“DOOM ASYLUM”— A Demented Coroner


A Demented Coroner

Amos Lassen

The basic story of “Doom Asylum” is simple— a demented coroner uses autopsy equipment to kill off the teenagers who trespass on the long-abandoned asylum he inhabits. Released in 1987, “Doom Asylum” is a mix of gore, gags and Goth girl groups. When a group of horny teens wind up on the grounds of a creepy abandoned asylum, they think they’ve found the perfect place to party. What they do not know is that inside the building is a freakishly deformed maniac, driven to madness by the tragic loss of his fiancée in a car accident. He has a collection of grisly surgical tools at his disposal and it’s only a matter of time before the youngsters begin meeting various gory ends at the hands of the ghoulish Coroner. Directed by director Richard Friedman the film combines outlandish gore and a smart-talking villain to give us a wildly entertainingly blood-spattered slasher.

Filmed in New Jersey, “Doom Asylum” is filled with cheesy glory. After a violent car accident, a man discovers his mutilated lover’s body beside him (he clutches her bloody hand while crying like a baby). Burnt and mutilated himself and thought to be dead, he awakens from the coroner’s slab, killing two men and taking refuge in the basement of an asylum that eventually becomes abandoned. Ten years later, a mixed group of teens arrive at the asylum one sunny day and meet Tina and the Tots, an obnoxious all-girl punk band practicing there. The two rival groups become fodder for our flesh-rotted killer, who kills the teens using a variety of medical instruments.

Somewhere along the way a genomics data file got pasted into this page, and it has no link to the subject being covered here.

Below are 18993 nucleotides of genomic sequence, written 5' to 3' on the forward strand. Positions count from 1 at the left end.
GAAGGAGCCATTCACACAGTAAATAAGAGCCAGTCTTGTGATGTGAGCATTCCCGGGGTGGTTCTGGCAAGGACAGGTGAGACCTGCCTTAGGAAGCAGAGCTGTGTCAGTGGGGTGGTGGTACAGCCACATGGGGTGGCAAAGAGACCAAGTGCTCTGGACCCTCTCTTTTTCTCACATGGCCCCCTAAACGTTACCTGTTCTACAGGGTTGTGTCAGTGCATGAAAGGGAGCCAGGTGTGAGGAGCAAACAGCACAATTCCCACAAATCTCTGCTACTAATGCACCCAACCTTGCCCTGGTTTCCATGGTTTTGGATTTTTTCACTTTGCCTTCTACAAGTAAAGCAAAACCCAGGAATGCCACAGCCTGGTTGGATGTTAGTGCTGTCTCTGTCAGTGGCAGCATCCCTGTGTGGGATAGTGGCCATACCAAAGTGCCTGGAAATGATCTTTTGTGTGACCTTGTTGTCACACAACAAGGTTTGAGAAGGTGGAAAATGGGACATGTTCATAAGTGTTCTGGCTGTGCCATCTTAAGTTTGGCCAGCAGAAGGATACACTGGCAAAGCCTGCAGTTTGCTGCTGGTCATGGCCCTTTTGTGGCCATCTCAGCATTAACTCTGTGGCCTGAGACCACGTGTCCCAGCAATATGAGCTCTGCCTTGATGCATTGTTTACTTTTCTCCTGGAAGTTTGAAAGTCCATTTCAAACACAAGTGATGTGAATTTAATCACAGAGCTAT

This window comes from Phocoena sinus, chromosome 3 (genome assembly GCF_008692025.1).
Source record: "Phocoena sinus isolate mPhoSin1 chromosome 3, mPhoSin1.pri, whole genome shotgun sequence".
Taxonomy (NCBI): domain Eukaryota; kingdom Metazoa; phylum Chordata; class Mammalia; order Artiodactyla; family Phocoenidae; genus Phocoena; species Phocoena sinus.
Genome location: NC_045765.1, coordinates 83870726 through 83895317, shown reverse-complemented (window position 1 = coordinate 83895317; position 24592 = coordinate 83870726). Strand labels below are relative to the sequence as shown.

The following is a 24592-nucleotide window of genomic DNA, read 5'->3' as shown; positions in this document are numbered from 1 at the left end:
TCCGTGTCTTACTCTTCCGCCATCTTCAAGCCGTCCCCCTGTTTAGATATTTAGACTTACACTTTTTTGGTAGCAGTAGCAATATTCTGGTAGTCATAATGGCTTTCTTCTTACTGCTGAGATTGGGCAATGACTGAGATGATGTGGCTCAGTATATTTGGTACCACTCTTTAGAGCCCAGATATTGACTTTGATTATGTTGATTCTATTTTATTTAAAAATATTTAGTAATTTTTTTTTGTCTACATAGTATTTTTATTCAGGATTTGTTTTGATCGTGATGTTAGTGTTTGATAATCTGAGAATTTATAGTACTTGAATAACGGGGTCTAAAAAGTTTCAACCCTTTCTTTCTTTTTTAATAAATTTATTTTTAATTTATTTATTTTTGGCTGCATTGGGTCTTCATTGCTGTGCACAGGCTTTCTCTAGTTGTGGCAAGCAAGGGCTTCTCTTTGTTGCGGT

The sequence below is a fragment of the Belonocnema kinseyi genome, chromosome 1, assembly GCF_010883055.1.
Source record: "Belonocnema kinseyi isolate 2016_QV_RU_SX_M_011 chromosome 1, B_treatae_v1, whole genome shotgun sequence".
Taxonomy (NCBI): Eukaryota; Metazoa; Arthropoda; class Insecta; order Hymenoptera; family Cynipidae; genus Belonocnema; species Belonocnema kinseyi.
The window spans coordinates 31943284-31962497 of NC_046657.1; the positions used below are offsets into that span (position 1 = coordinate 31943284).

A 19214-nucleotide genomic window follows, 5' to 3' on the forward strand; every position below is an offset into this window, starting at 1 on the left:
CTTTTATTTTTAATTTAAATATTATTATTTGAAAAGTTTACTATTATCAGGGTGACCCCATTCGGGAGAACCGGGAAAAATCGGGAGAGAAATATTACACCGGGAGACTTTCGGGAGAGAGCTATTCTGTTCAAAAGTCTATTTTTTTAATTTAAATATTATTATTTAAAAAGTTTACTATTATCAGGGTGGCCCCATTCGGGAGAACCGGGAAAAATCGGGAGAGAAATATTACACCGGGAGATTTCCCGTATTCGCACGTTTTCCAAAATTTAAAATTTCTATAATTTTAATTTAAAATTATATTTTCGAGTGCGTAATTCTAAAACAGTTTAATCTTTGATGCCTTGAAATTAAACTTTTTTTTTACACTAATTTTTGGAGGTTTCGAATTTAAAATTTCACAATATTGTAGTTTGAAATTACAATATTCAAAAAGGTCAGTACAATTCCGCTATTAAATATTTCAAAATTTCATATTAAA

Obviously meant as a satire on the slasher scene, the killer (Michael Rogan) constantly speaks in wisecracks. The gore effects are for the most part too over-the-top to be really effective. The dialogue here is (intentionally) inane and absurd. Years before her “Sex and the City” success, Kristen Davis plays a brainy type. The movie is filled with cheesy eighties humor and tacky horror spots. The film could have gone wrong in so many ways, but instead turns out to be a real treat. As we approach the conclusion, the horror certainly tightens. There is quite a lot of incredibly cheap looking gore here and what I really like is that this is a film that makes fun of itself. It’s intentionally overdone in spots and is not a movie to take seriously. It’s just fun.

Bonus features include:

Archival Interviews with producer Alexander W. Kogan, Jr., director Richard Friedman and production manager Bill Tasgal

Morgues & Mayhem – a brand new interview with special make-up effects creator Vincent J. Guastini. Movie Madhouse – a brand new interview with director of photography Larry Revene.

Tina’s Terror – a brand new interview with actress Ruth Collins

Brand new audio commentary with The Hysteria Continues

Brand new audio commentary with screenwriter Rick Marx

Optional English subtitles for the deaf and hard of hearing,

Original uncompressed PCM mono audio , 1.85:1 and 1.33:1 versions of the feature

High Definition Blu-ray (1080p) presentation

Brand new 2K restoration from the original camera negative S

till Gallery, Reversible sleeve featuring original and newly commissioned artwork by Justin Osbourne

FIRST PRESSING ONLY: Fully-illustrated collectors booklet featuring new writing by Amanda Reyes

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